AA Roadwatch Guide to Driving in Foggy Conditions

Written by Kieran Hanley

It’s important to adapt your driving to whatever weather conditions are at play. Fog can greatly reduce visibility while driving and pose many dangers as a result. In this guide, we’ve laid out the changes you can make to your driving to protect yourself and other road-users when visibility is reduced.

Light up

As well as limiting how far ahead you can see, fog also reflects the light from your car’s headlights back at you, causing a glare. For that reason, it’s important to remember not to use your full-beam headlights in fog, as they can actually make it harder to see in front of you. When driving in foggy conditions, use dipped headlights and fog lights. Front fog lights are mounted lower down on your vehicle and point downwards. They reflect light onto the road to avoid it shining directly into fog clouds. Standard headlights aren’t angled downwards, hence the glare. Don’t forget to switch off your fog lights when full visibility has returned though, so that you don’t dazzle other road-users. If your vehicle doesn’t have fog lights, use your dipped headlights instead.

Slow down

Slowing down is one of the best things you can do to make your journey safer in adverse weather conditions. Reduce your speed when driving through fog, and leave extra time for your journey. Even if you’re in a rush, don’t be tempted to speed up or avoid precautions. Safety first! Before you slow down, make sure to check your mirrors to see if there is another vehicle behind you. If there is, remember that it’s much harder to judge the distance between vehicles in foggy conditions. It’s a good idea to tap your foot brake lightly as you slow down, so that your brake lights can alert the driver behind you. When fog improves during your journey, don’t speed up straight away. In patchy fog you might find yourself in poor conditions again very suddenly.

Increase your stopping distance

When visibility is reduced, you should also leave more space between you and other road users. As mentioned, fog can make tail-lights seem further away than they actually are, so keeping a safe distance from whoever’s in front is very important. The Rules of the Road handbook suggests that on a dry road with good visibility, two seconds should elapse between the vehicle in front passing a landmark and you passing that same landmark. This is the time it takes you to say the phrase, ‘only a fool breaks the two second rule’. In foggy conditions you should repeat this phrase 4 or 5 times in order to gauge how far back you should be from whoever’s in front. Check out our blog post on stopping distances for how to adapt to all manner of road conditions.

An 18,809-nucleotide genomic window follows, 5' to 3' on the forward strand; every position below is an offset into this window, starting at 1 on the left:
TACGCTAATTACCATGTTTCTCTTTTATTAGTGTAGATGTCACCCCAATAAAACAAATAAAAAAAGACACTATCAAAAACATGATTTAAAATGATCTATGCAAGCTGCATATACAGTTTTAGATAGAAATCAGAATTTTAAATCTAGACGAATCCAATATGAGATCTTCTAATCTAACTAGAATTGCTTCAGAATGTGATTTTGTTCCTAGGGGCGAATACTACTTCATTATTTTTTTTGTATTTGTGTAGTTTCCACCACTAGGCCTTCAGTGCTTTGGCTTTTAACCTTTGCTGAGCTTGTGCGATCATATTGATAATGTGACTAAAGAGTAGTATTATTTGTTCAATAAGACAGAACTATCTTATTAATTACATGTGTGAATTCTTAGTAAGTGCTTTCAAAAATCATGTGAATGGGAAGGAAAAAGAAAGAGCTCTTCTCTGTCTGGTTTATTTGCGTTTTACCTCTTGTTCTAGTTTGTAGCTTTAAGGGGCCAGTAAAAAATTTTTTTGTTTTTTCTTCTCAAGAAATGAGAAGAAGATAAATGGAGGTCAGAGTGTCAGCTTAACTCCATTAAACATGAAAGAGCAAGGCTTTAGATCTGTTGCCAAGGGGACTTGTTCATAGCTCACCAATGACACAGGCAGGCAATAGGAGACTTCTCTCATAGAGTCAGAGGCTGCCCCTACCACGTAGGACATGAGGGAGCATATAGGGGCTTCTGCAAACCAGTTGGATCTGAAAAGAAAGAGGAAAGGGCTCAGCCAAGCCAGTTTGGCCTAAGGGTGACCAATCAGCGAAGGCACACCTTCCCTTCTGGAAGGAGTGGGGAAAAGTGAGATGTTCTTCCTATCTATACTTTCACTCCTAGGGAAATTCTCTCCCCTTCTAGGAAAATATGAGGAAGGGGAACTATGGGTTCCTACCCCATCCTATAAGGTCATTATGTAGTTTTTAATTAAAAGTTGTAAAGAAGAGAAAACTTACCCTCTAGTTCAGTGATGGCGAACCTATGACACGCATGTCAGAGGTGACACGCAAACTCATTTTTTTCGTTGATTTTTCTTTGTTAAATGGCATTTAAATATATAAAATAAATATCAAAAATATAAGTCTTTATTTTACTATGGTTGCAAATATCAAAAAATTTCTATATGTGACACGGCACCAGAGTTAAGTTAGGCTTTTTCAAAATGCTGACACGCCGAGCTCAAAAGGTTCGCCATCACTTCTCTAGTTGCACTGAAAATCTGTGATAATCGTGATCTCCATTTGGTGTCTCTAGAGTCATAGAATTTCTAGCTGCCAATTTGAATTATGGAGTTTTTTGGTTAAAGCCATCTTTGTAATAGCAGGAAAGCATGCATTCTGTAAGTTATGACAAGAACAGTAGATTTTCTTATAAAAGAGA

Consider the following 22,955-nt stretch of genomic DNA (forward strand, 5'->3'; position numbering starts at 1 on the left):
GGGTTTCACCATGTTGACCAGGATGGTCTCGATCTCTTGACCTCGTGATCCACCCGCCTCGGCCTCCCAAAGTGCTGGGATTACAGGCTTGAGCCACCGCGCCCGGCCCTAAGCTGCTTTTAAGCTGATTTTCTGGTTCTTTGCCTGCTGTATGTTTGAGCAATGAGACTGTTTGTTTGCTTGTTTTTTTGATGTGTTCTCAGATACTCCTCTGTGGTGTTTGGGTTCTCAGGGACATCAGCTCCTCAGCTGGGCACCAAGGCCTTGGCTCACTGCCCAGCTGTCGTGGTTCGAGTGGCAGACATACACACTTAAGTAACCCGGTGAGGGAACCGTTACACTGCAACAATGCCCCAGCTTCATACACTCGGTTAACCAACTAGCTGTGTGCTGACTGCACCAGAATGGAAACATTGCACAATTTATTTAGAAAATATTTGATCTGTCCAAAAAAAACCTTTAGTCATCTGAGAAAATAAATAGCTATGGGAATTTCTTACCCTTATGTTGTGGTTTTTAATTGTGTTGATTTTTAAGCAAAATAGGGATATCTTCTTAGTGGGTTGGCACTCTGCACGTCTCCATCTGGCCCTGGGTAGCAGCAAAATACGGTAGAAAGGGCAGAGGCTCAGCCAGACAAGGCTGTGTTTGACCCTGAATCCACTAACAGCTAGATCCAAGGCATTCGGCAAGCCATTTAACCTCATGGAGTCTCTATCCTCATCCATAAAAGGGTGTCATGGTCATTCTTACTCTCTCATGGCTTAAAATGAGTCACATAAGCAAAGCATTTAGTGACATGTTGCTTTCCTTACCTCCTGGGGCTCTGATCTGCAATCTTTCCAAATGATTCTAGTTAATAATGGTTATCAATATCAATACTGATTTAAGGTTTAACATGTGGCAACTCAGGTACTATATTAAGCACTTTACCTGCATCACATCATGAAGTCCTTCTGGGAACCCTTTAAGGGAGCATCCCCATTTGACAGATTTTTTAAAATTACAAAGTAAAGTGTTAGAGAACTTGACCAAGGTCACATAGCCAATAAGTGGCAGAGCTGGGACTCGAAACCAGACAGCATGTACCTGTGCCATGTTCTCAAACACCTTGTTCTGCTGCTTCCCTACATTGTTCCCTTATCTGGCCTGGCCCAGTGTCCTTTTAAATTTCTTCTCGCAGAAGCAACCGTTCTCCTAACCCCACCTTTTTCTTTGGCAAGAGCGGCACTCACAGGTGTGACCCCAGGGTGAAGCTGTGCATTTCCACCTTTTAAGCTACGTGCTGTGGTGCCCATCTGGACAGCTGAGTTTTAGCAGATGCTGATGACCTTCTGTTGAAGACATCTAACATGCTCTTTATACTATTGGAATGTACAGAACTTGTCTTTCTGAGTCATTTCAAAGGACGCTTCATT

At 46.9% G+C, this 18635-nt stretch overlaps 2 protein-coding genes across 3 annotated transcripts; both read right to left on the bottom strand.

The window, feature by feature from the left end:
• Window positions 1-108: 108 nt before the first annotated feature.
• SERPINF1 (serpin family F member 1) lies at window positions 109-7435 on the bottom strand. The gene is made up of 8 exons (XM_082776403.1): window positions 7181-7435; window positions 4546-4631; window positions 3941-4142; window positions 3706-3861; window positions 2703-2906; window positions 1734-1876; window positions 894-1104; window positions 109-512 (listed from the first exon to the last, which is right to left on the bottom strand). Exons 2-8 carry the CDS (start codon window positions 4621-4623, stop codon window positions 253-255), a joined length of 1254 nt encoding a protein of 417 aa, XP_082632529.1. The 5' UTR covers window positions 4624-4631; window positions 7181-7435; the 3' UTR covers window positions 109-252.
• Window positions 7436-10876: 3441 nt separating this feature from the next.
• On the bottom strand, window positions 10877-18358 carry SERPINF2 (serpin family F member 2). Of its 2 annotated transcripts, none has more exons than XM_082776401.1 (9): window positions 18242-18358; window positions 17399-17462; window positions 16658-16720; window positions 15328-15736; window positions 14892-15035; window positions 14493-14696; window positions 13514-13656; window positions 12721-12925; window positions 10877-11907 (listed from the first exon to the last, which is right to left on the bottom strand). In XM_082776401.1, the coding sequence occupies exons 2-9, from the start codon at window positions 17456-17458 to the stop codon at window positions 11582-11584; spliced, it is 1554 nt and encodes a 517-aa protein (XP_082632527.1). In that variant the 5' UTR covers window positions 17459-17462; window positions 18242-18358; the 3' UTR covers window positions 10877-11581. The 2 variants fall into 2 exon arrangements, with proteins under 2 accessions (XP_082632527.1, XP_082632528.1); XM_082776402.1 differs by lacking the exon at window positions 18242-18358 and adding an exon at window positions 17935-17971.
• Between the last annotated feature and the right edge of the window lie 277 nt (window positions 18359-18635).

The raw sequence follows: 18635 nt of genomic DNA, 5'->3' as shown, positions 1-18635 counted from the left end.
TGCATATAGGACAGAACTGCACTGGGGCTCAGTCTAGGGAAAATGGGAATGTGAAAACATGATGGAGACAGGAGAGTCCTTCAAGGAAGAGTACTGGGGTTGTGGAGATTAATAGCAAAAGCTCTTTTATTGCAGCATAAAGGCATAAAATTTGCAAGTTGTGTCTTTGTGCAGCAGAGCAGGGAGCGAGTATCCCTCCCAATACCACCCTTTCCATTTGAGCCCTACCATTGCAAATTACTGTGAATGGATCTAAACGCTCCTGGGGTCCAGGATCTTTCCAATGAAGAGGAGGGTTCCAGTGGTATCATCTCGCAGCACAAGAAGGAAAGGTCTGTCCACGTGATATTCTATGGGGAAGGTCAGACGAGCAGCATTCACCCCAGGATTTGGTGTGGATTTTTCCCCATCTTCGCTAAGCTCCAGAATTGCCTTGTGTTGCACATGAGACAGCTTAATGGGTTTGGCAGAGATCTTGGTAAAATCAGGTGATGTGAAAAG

Listen

In very dense fog, it can be a good idea to open your window so that you can listen for other traffic. This can be especially helpful at crossroads and junctions. You should also listen out for AA Roadwatch traffic reports on the radio. We’ll provide updates on adverse weather conditions and driving advice throughout our bulletins, so keep an ear out for us and adjust your driving accordingly.

Be extra mindful of vulnerable road users

Don’t forget that drivers have a duty of care towards other road-users, including those more vulnerable, such as pedestrians, cyclists, and motorcyclists. If fog is affecting your visibility while driving, look out for pedestrians and cyclists on roadsides and be extra vigilant as you approach pedestrian crossings. Our blog post on how to safely share the road with pedestrians and cyclists has more on this.

This article is part of a series of blogs on how to drive safely in various weather conditions – you can also read our guides on driving in wet conditions and on icy roads.

Written by Kieran Hanley